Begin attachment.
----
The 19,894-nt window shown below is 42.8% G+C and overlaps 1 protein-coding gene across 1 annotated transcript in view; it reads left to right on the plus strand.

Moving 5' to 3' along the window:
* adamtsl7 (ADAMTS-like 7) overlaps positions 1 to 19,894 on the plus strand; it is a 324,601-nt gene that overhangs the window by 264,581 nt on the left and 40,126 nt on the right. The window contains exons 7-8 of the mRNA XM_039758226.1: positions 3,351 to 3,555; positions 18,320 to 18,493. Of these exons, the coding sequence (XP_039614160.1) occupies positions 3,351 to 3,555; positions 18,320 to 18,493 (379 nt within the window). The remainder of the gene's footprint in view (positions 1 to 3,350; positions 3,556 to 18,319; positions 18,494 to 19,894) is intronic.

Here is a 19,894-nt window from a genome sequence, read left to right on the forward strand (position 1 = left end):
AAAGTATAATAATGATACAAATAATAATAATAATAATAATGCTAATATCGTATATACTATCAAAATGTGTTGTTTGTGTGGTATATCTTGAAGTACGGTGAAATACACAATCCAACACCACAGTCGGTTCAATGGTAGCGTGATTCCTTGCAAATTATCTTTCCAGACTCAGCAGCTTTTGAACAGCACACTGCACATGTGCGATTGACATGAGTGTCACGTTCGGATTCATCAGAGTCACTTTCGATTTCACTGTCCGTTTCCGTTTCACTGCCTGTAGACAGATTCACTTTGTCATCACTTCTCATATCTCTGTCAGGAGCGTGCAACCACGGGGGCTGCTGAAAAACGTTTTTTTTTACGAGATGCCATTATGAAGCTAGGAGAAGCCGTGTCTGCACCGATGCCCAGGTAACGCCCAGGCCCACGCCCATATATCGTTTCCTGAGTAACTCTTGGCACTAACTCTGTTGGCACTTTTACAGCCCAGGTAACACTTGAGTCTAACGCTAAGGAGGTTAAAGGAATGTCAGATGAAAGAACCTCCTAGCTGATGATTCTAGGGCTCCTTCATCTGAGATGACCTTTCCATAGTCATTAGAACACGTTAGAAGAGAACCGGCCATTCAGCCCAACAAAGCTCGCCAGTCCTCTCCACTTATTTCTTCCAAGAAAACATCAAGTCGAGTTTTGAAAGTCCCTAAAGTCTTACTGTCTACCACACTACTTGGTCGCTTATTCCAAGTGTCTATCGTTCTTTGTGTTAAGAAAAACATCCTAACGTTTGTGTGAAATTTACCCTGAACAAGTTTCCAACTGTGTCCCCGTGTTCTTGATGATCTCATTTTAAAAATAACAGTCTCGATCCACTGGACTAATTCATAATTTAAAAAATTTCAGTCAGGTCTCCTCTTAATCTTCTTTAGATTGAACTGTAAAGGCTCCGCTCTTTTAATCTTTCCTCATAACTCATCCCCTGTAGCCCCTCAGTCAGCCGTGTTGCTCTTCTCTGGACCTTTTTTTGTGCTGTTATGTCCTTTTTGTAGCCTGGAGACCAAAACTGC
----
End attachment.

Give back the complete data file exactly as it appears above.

The 19,894-nt window shown below is 42.8% G+C and overlaps 1 protein-coding gene across 1 annotated transcript in view; it reads left to right on the plus strand.

Moving 5' to 3' along the window:
* adamtsl7 (ADAMTS-like 7) overlaps positions 1 to 19,894 on the plus strand; it is a 324,601-nt gene that overhangs the window by 264,581 nt on the left and 40,126 nt on the right. The window contains exons 7-8 of the mRNA XM_039758226.1: positions 3,351 to 3,555; positions 18,320 to 18,493. Of these exons, the coding sequence (XP_039614160.1) occupies positions 3,351 to 3,555; positions 18,320 to 18,493 (379 nt within the window). The remainder of the gene's footprint in view (positions 1 to 3,350; positions 3,556 to 18,319; positions 18,494 to 19,894) is intronic.

Here is a 19,894-nt window from a genome sequence, read left to right on the forward strand (position 1 = left end):
AAAGTATAATAATGATACAAATAATAATAATAATAATAATGCTAATATCGTATATACTATCAAAATGTGTTGTTTGTGTGGTATATCTTGAAGTACGGTGAAATACACAATCCAACACCACAGTCGGTTCAATGGTAGCGTGATTCCTTGCAAATTATCTTTCCAGACTCAGCAGCTTTTGAACAGCACACTGCACATGTGCGATTGACATGAGTGTCACGTTCGGATTCATCAGAGTCACTTTCGATTTCACTGTCCGTTTCCGTTTCACTGCCTGTAGACAGATTCACTTTGTCATCACTTCTCATATCTCTGTCAGGAGCGTGCAACCACGGGGGCTGCTGAAAAACGTTTTTTTTTACGAGATGCCATTATGAAGCTAGGAGAAGCCGTGTCTGCACCGATGCCCAGGTAACGCCCAGGCCCACGCCCATATATCGTTTCCTGAGTAACTCTTGGCACTAACTCTGTTGGCACTTTTACAGCCCAGGTAACACTTGAGTCTAACGCTAAGGAGGTTAAAGGAATGTCAGATGAAAGAACCTCCTAGCTGATGATTCTAGGGCTCCTTCATCTGAGATGACCTTTCCATAGTCATTAGAACACGTTAGAAGAGAACCGGCCATTCAGCCCAACAAAGCTCGCCAGTCCTCTCCACTTATTTCTTCCAAGAAAACATCAAGTCGAGTTTTGAAAGTCCCTAAAGTCTTACTGTCTACCACACTACTTGGTCGCTTATTCCAAGTGTCTATCGTTCTTTGTGTTAAGAAAAACATCCTAACGTTTGTGTGAAATTTACCCTGAACAAGTTTCCAACTGTGTCCCCGTGTTCTTGATGATCTCATTTTAAAAATAACAGTCTCGATCCACTGGACTAATTCATAATTTAAAAAATTTCAGTCAGGTCTCCTCTTAATCTTCTTTAGATTGAACTGTAAAGGCTCCGCTCTTTTAATCTTTCCTCATAACTCATCCCCTGTAGCCCCTCAGTCAGCCGTGTTGCTCTTCTCTGGACCTTTTTTTGTGCTGTTATGTCCTTTTTGTAGCCTGGAGACCAAAACTGC